"South Sea's at best a mighty Bubble"
"South Sea's at best a mighty BUBBLE". The literization of a national trauma
ISBN 978-3-88476-221-9, 140 S., kt., € 18,00 (1996)
(SALS - Studies in Anglophone Literatures, Bd. 6)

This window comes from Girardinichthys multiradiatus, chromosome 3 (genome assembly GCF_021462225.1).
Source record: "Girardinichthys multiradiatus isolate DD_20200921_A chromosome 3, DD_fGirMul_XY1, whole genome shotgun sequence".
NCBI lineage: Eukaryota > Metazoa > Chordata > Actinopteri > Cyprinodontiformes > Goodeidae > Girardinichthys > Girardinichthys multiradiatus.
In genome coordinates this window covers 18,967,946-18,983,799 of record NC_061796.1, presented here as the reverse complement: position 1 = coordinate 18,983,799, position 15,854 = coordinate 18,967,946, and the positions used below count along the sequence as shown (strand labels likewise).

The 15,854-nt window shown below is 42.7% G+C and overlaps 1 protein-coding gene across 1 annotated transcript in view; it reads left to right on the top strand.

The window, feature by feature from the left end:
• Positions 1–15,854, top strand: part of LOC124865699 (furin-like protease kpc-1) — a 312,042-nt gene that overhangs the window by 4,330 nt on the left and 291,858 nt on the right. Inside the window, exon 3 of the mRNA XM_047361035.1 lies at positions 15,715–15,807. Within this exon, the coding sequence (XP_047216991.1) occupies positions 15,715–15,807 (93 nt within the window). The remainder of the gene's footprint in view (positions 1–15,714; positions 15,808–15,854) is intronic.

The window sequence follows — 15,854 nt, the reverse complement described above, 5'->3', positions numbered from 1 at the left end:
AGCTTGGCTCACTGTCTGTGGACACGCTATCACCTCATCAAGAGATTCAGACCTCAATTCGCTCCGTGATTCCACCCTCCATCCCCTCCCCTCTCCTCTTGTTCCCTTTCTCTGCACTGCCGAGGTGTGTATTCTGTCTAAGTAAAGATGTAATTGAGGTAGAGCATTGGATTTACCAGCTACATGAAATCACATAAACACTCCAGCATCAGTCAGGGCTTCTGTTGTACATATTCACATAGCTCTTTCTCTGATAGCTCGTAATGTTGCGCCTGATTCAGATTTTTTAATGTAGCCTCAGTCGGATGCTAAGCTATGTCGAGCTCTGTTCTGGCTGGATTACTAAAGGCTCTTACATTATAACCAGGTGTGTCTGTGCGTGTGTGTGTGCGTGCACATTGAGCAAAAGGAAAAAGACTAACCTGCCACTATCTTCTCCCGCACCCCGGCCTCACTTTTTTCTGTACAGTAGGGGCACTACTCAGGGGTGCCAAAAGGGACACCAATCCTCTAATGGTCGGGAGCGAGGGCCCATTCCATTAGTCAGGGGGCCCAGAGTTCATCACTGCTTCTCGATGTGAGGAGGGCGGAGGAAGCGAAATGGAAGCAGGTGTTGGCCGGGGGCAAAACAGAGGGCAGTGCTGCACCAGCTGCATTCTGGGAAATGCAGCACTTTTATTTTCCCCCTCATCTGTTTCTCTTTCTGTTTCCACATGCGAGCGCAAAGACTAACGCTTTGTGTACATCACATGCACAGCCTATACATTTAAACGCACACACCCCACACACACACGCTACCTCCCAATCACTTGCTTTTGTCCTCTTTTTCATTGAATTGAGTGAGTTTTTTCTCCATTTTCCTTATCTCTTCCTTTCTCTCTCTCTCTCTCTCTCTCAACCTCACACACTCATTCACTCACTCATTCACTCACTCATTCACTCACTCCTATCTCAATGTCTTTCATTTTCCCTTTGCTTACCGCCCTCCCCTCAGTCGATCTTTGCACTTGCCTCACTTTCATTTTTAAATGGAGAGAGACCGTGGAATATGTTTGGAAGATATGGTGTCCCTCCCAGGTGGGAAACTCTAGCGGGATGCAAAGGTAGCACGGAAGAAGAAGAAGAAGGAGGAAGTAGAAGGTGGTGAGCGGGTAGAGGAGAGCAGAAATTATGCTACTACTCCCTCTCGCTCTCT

When the South Sea Bubble burst in 1720, England experienced its first stockmarket crash. Suddenly businessmen, small traders and aristocrats alike found themselves ruined, and for some time the national economy almost came to a standstill. Yet this first accident of modern finance was more than just a financial disaster. It was a national trauma, for the breakdown of the South Sea Company, a trading corporation that was dubious from the beginning, confirmed all the collective fears associated with the new moneyed men. It was, incidentally, exactly those irrational notions which helped to shape the historical events; they had inspired both the public's euphoria and the ensuing panic. The South Sea Bubble sparked the imagination of the writers, who published countless economic explanations, polemic tracts and sermons on the subject but also verse satires, pastorals, allegories, and stageplays. Those literary reactions in particular, expressed the collective irrationality best. They translated the events into timeless patterns and thereby mythisized it. The Bubble became a symptom of, for instance, a decaying society which did away with all the values and distinctions or even "exchanged" them. Exchange Alley, the street in which most inofficial transactions were carried out, was to these writers a demonic place, where the rich became poor overnight and the poor (or vulgar) rich; where ladies turned into whores and whores into ladies; where women in general encroached on men's prerogatives through "speculation", while the men were emasculated; where humans degenerated into beasts. This study is concerned with the question of what the South Sea Bubble meant to public opinion, particularly to the public imagination. It employs a functional analysis of the means and strategies which Bubble literature used for mythmaking.